You’re probably grinning from ear to ear at the idea of new pet coming to live with the family. And you should be! Dogs are all kinds of awesome and we are better for having them in our lives.
What we often are not, however, is experienced with having a dog, especially a puppy.
We call them our “furbaby” and in many ways, bringing a puppy into your home is exactly like bringing home a new baby.
At first, other than love, there aren’t many things you have in common.
- You don’t speak the same language.
- You don’t know their “signs” yet.
- You don’t know how calm or anxious they are.
- You don’t know how they’ll respond to different situations.
The new pup doesn’t know you either.
- Is your home loud or quiet?
- Is the house a very busy one with people coming and going all the time?
- Is your schedule very relaxed or firmly set?
- Are there small children and/or other pets in the home?
Many different situations exist when we bring a puppy into the home. This means that what’s familiar and barely noticed by us, can be strange and scary for a new pup.
What can you do?
1. Plan to have the pup in an area that’s on the quieter side, out of the main flow of household traffic, and ideally where you’ll put the pup’s crate.
2. Keep guests at a minimum for a few weeks so your pup can have a chance to learn your normal routine.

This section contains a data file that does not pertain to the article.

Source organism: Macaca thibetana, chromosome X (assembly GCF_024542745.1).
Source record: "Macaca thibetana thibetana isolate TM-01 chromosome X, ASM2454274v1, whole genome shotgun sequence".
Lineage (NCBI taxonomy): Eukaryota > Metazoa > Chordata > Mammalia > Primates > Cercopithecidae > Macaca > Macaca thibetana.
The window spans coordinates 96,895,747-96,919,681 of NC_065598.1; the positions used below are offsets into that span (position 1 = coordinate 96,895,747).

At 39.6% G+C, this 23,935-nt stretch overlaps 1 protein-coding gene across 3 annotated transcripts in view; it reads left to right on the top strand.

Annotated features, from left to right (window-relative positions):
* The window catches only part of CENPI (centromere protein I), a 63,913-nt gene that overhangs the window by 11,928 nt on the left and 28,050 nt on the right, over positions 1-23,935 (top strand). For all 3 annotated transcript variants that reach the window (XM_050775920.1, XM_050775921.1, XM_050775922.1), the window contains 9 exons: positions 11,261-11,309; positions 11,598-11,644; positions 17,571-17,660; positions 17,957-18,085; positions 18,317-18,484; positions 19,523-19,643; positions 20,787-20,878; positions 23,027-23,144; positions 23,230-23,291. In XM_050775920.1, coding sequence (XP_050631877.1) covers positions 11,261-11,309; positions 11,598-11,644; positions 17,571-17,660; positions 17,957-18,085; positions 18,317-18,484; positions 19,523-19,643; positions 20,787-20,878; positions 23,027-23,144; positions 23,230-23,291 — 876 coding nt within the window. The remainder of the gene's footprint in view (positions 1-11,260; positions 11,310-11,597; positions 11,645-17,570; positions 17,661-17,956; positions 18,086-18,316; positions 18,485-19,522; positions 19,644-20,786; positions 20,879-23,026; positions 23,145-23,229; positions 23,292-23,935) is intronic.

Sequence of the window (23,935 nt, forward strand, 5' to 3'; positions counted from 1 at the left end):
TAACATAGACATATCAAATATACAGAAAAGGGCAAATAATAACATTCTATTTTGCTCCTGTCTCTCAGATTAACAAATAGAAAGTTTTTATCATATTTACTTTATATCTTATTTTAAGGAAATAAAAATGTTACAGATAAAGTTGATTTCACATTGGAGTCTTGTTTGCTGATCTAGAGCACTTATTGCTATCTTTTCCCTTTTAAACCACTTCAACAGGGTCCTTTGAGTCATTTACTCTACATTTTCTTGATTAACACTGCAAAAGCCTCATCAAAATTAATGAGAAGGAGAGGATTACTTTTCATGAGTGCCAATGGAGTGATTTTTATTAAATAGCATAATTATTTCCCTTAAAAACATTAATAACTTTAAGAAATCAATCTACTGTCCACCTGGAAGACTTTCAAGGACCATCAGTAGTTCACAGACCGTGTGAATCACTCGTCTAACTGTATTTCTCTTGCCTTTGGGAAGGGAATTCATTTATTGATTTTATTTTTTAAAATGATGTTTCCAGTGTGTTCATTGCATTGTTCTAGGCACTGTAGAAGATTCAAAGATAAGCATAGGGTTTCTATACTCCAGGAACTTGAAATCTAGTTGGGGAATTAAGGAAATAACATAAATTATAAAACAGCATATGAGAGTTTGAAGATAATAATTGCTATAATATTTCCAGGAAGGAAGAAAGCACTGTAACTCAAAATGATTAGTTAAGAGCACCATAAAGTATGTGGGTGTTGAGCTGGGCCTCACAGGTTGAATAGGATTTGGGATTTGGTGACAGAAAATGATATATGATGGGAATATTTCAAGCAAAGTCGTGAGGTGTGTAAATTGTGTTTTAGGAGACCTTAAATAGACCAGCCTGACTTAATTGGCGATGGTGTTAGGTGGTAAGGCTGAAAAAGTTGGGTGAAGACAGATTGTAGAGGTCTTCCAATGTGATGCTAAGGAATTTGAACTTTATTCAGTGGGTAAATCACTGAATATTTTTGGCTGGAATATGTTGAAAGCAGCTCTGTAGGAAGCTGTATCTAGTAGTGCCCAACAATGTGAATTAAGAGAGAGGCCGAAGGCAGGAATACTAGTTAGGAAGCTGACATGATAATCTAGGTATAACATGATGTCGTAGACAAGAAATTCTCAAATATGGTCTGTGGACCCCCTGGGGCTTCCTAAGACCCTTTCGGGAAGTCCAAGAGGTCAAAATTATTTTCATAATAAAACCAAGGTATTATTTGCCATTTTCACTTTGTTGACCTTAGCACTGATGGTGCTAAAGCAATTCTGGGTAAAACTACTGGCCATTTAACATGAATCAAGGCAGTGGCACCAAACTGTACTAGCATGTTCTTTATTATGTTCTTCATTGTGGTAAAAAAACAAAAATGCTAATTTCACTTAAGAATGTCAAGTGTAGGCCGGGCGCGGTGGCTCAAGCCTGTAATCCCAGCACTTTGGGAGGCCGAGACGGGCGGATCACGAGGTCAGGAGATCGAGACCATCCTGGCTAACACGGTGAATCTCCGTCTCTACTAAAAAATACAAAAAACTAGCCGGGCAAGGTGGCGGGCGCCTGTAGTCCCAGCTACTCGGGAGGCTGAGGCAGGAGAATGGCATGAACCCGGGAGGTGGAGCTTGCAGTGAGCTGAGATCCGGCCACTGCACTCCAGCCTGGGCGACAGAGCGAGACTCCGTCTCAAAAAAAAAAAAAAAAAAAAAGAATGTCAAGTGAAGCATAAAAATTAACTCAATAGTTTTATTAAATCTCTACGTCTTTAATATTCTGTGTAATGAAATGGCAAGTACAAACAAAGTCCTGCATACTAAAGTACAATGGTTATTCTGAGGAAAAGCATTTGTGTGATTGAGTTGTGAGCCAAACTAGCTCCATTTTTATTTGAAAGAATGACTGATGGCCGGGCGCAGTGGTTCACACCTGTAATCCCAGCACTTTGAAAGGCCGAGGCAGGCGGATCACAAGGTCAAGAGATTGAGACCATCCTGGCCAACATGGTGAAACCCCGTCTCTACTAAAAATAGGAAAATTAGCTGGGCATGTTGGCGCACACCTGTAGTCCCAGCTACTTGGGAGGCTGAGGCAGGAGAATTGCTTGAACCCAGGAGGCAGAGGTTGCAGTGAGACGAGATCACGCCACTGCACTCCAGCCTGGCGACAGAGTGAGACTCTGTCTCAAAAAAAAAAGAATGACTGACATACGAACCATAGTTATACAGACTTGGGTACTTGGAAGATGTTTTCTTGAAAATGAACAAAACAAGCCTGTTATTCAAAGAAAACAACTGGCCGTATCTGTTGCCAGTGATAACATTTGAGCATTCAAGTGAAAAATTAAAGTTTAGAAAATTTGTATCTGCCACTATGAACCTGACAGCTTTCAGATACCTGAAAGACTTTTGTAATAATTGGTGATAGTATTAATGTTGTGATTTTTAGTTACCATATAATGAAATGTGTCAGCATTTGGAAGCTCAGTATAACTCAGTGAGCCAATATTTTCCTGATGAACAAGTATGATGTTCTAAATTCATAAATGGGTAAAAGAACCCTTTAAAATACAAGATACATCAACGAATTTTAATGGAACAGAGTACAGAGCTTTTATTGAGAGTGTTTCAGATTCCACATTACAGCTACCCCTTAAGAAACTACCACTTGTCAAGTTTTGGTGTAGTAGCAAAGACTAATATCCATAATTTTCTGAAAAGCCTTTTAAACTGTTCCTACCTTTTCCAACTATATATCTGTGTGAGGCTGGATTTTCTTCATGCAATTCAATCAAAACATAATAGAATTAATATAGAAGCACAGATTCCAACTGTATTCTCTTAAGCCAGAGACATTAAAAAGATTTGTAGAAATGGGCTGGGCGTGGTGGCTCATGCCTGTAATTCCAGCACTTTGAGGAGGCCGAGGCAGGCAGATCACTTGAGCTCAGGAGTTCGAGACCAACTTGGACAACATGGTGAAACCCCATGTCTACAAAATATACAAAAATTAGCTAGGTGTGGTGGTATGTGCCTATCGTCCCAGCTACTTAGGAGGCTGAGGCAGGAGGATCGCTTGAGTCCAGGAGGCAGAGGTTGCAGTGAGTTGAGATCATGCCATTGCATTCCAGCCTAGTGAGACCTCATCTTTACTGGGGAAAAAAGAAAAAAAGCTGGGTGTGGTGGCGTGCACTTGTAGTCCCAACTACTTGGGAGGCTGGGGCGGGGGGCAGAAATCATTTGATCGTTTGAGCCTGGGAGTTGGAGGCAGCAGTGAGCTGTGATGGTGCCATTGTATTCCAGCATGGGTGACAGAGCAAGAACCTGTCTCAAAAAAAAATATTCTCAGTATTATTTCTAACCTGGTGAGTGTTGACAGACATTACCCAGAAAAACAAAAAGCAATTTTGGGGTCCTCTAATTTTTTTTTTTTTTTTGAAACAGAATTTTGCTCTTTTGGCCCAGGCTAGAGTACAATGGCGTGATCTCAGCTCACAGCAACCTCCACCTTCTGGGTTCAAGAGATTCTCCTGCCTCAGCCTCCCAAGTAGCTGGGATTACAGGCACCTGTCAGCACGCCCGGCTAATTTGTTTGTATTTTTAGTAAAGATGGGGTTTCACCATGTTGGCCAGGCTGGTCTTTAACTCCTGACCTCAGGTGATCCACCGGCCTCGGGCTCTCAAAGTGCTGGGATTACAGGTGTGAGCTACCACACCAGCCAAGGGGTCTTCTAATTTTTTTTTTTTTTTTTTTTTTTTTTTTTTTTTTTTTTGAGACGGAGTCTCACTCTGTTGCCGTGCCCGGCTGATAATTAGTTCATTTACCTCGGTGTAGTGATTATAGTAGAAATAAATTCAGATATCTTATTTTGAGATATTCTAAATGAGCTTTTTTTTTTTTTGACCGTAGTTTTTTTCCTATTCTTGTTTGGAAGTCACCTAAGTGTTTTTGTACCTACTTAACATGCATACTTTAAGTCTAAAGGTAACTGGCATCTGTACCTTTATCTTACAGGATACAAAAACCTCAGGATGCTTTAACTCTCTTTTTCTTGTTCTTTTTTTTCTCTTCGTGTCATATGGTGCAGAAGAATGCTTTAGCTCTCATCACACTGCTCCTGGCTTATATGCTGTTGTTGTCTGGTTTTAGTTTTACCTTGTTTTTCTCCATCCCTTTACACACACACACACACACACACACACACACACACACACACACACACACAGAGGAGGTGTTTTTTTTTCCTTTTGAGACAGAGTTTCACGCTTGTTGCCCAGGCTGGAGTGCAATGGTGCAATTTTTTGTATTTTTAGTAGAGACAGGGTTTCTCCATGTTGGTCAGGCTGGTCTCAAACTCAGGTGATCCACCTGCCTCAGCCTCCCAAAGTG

3. While watching the antics of a new puppy in your home, be aware that your dog is in a new place where it doesn’t know the rules. You’re going to have to show him or her where to go potty and it’s easier if accidents aren’t allowed to happen. This means thoroughly cleaning any pee spots and gently re-directing the pup to the proper area outside.
4. Puppies are babies and like babies they will have bursts of energy followed by sleeping and/or periods of lying quietly. They need this time to recharge, so let them sleep when they need to.
5. Dogs need to learn our language and what words we use for what actions we want. Yelling “GET DOWN!” may sound reasonable when the dog is jumping on Grandma, but being gentle in voice and actions will yield the best results in the long run.
Children love puppies. SO MUCH! Unfortunately, this can be a little TOO MUCH when it comes to puppies. Both children and dogs have to learn how to treat the other. Showing children how to appropriately touch a dog, as well as when the dog does not want to touched, is good for both human and dog babies.
Overall, be gentle but firm, allow for rest and play as needed, and train your pup to live a long and happy life in their new home!